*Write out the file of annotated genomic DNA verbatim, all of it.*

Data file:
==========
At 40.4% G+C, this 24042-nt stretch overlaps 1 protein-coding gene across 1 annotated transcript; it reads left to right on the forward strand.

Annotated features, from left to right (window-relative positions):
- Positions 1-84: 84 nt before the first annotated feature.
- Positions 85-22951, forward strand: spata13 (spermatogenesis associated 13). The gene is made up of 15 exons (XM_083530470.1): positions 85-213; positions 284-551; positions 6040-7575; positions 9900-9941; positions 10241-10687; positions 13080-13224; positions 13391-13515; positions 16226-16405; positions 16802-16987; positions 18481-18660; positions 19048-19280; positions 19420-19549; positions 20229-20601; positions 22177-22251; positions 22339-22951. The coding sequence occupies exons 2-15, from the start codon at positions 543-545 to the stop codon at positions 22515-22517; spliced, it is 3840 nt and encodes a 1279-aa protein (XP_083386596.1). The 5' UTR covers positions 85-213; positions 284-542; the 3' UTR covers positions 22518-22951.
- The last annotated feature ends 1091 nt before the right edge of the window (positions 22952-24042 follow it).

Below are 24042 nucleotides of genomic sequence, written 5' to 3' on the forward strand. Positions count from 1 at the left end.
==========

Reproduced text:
At 40.4% G+C, this 24042-nt stretch overlaps 1 protein-coding gene across 1 annotated transcript; it reads left to right on the forward strand.

Annotated features, from left to right (window-relative positions):
- Positions 1-84: 84 nt before the first annotated feature.
- Positions 85-22951, forward strand: spata13 (spermatogenesis associated 13). The gene is made up of 15 exons (XM_083530470.1): positions 85-213; positions 284-551; positions 6040-7575; positions 9900-9941; positions 10241-10687; positions 13080-13224; positions 13391-13515; positions 16226-16405; positions 16802-16987; positions 18481-18660; positions 19048-19280; positions 19420-19549; positions 20229-20601; positions 22177-22251; positions 22339-22951. The coding sequence occupies exons 2-15, from the start codon at positions 543-545 to the stop codon at positions 22515-22517; spliced, it is 3840 nt and encodes a 1279-aa protein (XP_083386596.1). The 5' UTR covers positions 85-213; positions 284-542; the 3' UTR covers positions 22518-22951.
- The last annotated feature ends 1091 nt before the right edge of the window (positions 22952-24042 follow it).

Below are 24042 nucleotides of genomic sequence, written 5' to 3' on the forward strand. Positions count from 1 at the left end.